If selected, you’ll hit the ground running with top-notch training to learn how to recruit new volunteers, manage resources wisely, and run an efficient operation.
Then you’ll get to work in the states. Maybe you’ll run a local strategy session in Philadelphia. Maybe you’ll register voters at a concert in Las Vegas. Maybe you’ll empower a supporter to become a team leader in Dallas.
Or maybe you’ll help fire up a big crowd before the President takes the stage.
No experience is necessary, and anyone can apply — but you need to do so by midnight on Monday, April 18th:
See you out there,
National Field Director
Obama for America
University of Colorado Boulder senior Nathan Roberson has been selected from a national candidate pool to participate in the “2011 Student Freedom Ride,” organized by the Public Broadcasting Service show “American Experience.”
The ride will present an experiential learning opportunity for the participating college students in conjunction with the broadcast of “Freedom Riders” and the 50th anniversary of the original May 1961 Freedom Rides.
Roberson (pronounced RAH-ber-son) is an international affairs major with interests in ethics and voter enfranchisement.
The 40 Student Freedom Riders were chosen from nearly 1,000 applicants and represent a diverse cross-section of America. Participating students hail from 33 states and the District of Columbia, along with others who grew up in China, Tajikistan and Haiti.
Students from a broad range of schools are represented — from state universities to community and junior colleges, from religiously affiliated schools to the Ivy League. Students were selected on the basis of their essays on their reasons for wanting to participate, their thoughts on the role of social media and technology in civic engagement today, and their extracurricular activities.
Over a 10-day journey from May 6 through May 16, the ride will be a moving classroom in which the students will retrace the route of the original Freedom Rides. Accompanied by filmmaker Stanley Nelson, original Freedom Riders and others, the ride will engage students in this important era in our country’s history, as they learn about the extraordinary commitment and courage of the individuals who took part in the Freedom Rides.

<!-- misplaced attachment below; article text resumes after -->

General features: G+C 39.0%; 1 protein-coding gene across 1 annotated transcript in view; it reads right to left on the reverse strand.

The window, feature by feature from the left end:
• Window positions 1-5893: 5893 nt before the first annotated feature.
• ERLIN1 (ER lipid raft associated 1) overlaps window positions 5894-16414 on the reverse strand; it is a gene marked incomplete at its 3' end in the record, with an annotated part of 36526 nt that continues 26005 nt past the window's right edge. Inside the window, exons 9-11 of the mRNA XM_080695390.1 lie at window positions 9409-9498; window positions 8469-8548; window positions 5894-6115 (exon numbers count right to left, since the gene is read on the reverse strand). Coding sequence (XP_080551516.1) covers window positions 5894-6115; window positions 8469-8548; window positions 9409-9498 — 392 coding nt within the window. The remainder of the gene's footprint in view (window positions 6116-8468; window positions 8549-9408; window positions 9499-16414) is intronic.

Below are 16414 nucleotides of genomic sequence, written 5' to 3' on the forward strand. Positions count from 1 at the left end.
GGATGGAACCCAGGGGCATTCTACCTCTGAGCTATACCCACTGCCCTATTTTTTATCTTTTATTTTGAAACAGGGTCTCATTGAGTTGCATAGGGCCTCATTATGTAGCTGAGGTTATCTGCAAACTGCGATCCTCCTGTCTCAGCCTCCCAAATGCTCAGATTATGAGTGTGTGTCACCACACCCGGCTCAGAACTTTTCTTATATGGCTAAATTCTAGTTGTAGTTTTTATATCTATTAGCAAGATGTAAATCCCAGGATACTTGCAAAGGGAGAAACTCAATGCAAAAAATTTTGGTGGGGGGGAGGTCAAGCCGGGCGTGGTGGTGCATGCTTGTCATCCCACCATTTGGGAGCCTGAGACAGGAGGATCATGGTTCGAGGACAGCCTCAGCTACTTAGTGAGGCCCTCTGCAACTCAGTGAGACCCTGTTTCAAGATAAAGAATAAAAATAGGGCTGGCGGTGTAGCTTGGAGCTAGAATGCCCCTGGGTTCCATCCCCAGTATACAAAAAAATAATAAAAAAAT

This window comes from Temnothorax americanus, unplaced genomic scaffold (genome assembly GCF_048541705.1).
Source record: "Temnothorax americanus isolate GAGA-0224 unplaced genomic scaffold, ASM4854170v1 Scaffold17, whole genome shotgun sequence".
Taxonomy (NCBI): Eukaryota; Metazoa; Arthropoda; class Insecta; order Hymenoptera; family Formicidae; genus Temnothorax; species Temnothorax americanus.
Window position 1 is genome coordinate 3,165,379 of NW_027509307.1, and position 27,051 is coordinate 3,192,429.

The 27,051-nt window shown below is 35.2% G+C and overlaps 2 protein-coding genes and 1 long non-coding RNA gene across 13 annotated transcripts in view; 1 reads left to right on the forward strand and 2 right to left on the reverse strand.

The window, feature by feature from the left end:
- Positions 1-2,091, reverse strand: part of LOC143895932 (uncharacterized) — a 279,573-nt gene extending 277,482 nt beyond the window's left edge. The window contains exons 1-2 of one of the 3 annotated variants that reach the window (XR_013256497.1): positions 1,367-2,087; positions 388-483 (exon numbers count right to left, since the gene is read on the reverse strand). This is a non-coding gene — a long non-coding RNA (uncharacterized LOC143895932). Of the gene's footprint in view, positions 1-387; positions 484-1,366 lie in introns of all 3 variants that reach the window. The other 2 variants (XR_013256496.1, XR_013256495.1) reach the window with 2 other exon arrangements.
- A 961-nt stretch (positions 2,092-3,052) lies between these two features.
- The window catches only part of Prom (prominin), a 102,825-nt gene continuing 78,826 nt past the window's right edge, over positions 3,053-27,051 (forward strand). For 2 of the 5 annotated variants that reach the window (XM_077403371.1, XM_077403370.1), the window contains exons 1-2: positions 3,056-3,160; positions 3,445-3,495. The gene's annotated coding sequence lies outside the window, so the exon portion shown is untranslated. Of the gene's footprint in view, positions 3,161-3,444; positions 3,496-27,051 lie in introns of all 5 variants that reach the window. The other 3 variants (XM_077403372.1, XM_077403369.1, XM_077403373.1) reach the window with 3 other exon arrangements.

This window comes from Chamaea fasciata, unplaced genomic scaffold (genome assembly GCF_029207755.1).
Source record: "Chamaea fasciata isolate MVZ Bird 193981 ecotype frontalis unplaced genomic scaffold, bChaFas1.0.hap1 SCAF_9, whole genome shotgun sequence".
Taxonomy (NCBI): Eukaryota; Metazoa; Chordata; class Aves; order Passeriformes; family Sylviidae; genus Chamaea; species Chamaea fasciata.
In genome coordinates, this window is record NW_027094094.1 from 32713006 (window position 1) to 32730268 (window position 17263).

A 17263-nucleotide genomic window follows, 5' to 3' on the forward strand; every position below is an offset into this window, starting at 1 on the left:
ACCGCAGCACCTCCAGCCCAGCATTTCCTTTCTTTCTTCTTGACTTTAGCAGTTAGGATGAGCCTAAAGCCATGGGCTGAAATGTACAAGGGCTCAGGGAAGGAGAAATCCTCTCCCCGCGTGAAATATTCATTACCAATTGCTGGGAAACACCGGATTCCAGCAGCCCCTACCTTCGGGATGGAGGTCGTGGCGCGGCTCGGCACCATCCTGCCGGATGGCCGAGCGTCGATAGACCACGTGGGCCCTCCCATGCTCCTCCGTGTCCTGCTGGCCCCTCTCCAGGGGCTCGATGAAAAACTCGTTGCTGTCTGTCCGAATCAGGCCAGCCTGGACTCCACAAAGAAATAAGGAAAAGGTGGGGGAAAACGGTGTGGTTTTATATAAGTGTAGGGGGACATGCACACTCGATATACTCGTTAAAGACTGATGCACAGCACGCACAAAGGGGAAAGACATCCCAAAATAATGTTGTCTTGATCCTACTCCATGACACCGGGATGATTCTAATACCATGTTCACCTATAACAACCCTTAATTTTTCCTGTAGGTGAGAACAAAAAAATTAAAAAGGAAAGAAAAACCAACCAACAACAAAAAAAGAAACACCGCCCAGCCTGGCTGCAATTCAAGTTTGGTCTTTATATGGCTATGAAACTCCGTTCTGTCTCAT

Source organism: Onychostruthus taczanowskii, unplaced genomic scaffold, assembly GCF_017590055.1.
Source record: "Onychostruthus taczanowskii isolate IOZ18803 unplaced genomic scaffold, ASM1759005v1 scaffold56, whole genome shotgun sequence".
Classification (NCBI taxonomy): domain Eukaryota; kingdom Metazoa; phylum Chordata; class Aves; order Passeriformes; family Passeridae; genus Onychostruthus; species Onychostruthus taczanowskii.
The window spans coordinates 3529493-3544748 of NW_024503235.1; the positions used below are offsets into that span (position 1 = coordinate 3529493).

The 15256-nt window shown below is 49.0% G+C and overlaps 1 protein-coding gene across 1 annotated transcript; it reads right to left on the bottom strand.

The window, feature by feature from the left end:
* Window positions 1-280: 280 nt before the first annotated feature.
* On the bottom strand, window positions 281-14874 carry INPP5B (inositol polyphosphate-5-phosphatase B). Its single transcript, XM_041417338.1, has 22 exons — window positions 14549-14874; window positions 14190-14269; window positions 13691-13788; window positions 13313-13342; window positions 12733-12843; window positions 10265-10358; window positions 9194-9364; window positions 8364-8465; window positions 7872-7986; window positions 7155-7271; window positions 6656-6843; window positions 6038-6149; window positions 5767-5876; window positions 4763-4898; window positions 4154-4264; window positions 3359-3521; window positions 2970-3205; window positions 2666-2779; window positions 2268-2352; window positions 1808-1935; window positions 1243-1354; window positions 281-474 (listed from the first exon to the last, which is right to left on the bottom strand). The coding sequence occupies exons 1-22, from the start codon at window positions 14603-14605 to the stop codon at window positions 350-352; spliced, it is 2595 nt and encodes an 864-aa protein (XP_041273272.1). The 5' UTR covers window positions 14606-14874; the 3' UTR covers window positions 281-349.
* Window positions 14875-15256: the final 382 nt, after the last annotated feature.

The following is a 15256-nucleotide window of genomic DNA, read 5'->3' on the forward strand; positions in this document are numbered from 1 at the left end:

Roberson will miss his May 6 commencement ceremony to participate in the PBS event.
“At ‘American Experience,’ we think history is fascinating, but more importantly, we know it informs almost every social and political decision made today,” said “American Experience’’ executive producer Mark Samels. “We saw that in Egypt, where protesters looked to the American civil rights movement for instruction and inspiration.
“Fifty years after the original Freedom Rides, young people all over the world are once again having their voices heard. They’re using new and very different tools to do that, but drawing on lessons from history to inform how they use those tools. It’s those lessons from 1961 and how they are informing civic engagement today that we look forward to exploring on this ride.”
“Freedom Riders” will be broadcast on PBS on Monday, May 16, at 9 p.m. Eastern Daylight Time.
A website, twitter stream and Facebook page will be chronicling the riders experiences, as well as cataloging in-depth information about the original Freedom Riders.
Yesterday, Barack Obama and Joe Biden began their 2012 campaign. Tonight, they want to talk to you.
At 8:30 p.m. Eastern Time, the President and Vice President will be holding a campaign conference call for the supporters and volunteers who’ve powered this movement for the past two years. I hope you can join us.
As the 2012 campaign kicks off, we want to thank you for all that you’ve done, give a briefing on next steps as we build a new organization upon the foundation we’ve built together, and get everyone fired up for what lies ahead.
RSVP here to join tonight’s call, or listen live online.
We’ve accomplished a lot over the last two years — but our work is far from done.
President Obama needs to continue his efforts to put Americans back to work and more fundamentally change the way business gets done in Washington. And while he keeps his focus on the job he was elected to do, he’s relying more than ever on supporters like you to start laying the groundwork — so we’re prepared for when the race hits full speed next year.
You can get in on the ground floor as we build this campaign.
Please join the President on tonight’s phone call. RSVP here to get a call at 8:30 p.m. Eastern Time, or to listen in online:
If you can’t make tonight’s kick-off call, there will be another one this Thursday, April 7th, at 7:00 p.m. Eastern Time. David Axelrod and I will talk about the strategy for the first few months of this campaign — RSVP here for that second call.
Talk to you soon,
Boulder’s Fall Festival brings a noble cause to Pearl Street. Boulder channel 1 daily news cast begins with Natalie Wood. http://www.Myfight.org music and more.
North Boulder Physical Therapy and Sports Rehabilitation, LLC has been providing the highest quality of physical therapy care in Boulder, Colorado for over 30 years. The original facility, at Boulder Medical Center, was established in 1979 by Debra Layne, PT. In 1999, the company opened an additional 6000 square foot state of the art rehabilitation facility in Boulder.
3000 Center Green Dr. Suite#110
NW Corner of Valmont & Foothills Pkwy.
Boulder, CO 80301
Phone (303) 413-9903
Fax (303) 413-9907
Hours of Operation: